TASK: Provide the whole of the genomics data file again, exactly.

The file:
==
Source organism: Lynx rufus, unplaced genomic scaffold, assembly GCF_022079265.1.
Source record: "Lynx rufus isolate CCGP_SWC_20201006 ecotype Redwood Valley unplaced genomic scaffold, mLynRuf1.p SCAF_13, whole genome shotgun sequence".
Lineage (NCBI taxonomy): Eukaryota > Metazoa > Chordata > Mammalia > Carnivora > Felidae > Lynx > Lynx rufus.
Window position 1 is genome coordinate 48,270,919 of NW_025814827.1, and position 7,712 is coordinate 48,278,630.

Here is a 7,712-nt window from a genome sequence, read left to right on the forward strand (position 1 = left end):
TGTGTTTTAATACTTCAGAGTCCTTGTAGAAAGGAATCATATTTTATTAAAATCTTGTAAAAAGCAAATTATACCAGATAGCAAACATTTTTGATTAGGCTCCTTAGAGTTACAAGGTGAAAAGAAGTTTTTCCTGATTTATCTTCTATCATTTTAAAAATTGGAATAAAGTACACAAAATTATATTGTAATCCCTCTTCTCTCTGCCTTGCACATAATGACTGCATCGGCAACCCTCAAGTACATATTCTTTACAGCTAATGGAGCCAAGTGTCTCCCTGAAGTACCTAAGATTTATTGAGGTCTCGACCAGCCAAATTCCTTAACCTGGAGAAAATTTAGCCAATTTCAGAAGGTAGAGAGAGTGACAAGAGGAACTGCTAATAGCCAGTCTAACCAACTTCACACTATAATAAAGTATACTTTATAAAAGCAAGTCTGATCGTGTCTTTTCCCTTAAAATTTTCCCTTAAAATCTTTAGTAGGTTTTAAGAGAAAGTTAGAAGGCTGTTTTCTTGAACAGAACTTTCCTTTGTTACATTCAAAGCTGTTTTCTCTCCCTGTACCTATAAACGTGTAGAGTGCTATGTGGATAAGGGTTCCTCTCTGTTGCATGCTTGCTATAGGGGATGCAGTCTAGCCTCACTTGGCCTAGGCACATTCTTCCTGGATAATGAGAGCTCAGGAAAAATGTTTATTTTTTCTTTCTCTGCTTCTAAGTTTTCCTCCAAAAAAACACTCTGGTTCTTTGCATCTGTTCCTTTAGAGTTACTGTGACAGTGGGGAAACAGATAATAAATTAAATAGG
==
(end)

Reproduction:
Source organism: Lynx rufus, unplaced genomic scaffold, assembly GCF_022079265.1.
Source record: "Lynx rufus isolate CCGP_SWC_20201006 ecotype Redwood Valley unplaced genomic scaffold, mLynRuf1.p SCAF_13, whole genome shotgun sequence".
Lineage (NCBI taxonomy): Eukaryota > Metazoa > Chordata > Mammalia > Carnivora > Felidae > Lynx > Lynx rufus.
Window position 1 is genome coordinate 48,270,919 of NW_025814827.1, and position 7,712 is coordinate 48,278,630.

Here is a 7,712-nt window from a genome sequence, read left to right on the forward strand (position 1 = left end):
TGTGTTTTAATACTTCAGAGTCCTTGTAGAAAGGAATCATATTTTATTAAAATCTTGTAAAAAGCAAATTATACCAGATAGCAAACATTTTTGATTAGGCTCCTTAGAGTTACAAGGTGAAAAGAAGTTTTTCCTGATTTATCTTCTATCATTTTAAAAATTGGAATAAAGTACACAAAATTATATTGTAATCCCTCTTCTCTCTGCCTTGCACATAATGACTGCATCGGCAACCCTCAAGTACATATTCTTTACAGCTAATGGAGCCAAGTGTCTCCCTGAAGTACCTAAGATTTATTGAGGTCTCGACCAGCCAAATTCCTTAACCTGGAGAAAATTTAGCCAATTTCAGAAGGTAGAGAGAGTGACAAGAGGAACTGCTAATAGCCAGTCTAACCAACTTCACACTATAATAAAGTATACTTTATAAAAGCAAGTCTGATCGTGTCTTTTCCCTTAAAATTTTCCCTTAAAATCTTTAGTAGGTTTTAAGAGAAAGTTAGAAGGCTGTTTTCTTGAACAGAACTTTCCTTTGTTACATTCAAAGCTGTTTTCTCTCCCTGTACCTATAAACGTGTAGAGTGCTATGTGGATAAGGGTTCCTCTCTGTTGCATGCTTGCTATAGGGGATGCAGTCTAGCCTCACTTGGCCTAGGCACATTCTTCCTGGATAATGAGAGCTCAGGAAAAATGTTTATTTTTTCTTTCTCTGCTTCTAAGTTTTCCTCCAAAAAAACACTCTGGTTCTTTGCATCTGTTCCTTTAGAGTTACTGTGACAGTGGGGAAACAGATAATAAATTAAATAGG